US technology companies beef up security to thwart mass spying
A year after Edward Snowden exposed the National Security Agency's mass surveillance programs, the major US technology companies suffering from the fallout are uniting to shore up their defenses against government intrusion. Instead of aggressively lobbying Washington for reform, Google, Microsoft Corp and other tech companies have made security advancements their top priority, adopting tools that make blanket interception of Internet activity more difficult.
"It's of course important for companies to do the things under our own control, and what we have under our own control is our own technology practices," Microsoft General Counsel Brad Smith told Reuters. "I don't know that anyone believes that will be sufficient to allay everyone's concerns. There is a need for reform of government practices, but those will take longer."
As part of a "Reset the Net" campaign now reaching a mainstream audience, Google said it was releasing a test version of a program allowing Gmail users to keep email encrypted until it reaches other Gmail users, without the company decrypting it in transit to display advertising.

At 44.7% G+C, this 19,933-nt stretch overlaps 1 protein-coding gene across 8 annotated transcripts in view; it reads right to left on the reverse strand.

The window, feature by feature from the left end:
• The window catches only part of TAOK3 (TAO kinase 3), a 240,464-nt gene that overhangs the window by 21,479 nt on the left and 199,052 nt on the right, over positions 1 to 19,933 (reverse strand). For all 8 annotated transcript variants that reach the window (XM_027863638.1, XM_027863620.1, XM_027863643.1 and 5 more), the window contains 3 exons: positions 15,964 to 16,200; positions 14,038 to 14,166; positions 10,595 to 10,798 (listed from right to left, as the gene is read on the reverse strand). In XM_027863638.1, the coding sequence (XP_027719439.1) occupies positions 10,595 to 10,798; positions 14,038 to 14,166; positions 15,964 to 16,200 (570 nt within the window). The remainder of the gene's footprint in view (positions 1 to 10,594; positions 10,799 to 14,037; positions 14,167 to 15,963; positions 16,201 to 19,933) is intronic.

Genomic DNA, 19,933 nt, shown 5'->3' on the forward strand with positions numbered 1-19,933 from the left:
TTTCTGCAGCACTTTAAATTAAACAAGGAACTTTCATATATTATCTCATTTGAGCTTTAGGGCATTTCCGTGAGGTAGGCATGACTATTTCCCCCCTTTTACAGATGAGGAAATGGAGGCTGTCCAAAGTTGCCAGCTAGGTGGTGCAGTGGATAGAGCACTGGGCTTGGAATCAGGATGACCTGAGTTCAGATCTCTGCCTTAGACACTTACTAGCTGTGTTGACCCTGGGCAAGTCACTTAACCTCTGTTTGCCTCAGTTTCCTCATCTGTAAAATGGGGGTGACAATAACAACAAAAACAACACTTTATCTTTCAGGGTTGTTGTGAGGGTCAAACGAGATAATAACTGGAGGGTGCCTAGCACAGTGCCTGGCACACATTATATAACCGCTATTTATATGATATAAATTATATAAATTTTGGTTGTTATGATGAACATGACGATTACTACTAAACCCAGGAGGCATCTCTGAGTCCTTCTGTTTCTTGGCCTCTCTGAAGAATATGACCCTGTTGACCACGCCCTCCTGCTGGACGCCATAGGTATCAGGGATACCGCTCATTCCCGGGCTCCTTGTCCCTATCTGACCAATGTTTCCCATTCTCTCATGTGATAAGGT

Google, Microsoft and Facebook moved to encrypt internal traffic after revelations by Snowden, a former NSA contractor that the spy agency hacked into their connections overseas. The companies have also smaller adjustments that together make sweeping collection more difficult.
"Anyone trying to perform mass surveillance is going to have a much harder job today than they would have even six months ago," said Nate Cardozo, a staff attorney with the civil liberties group Electronic Frontier Foundation.
US technology companies beef up security to thwart mass spying Google is making it harder for the government to spy on your emails (National Journal)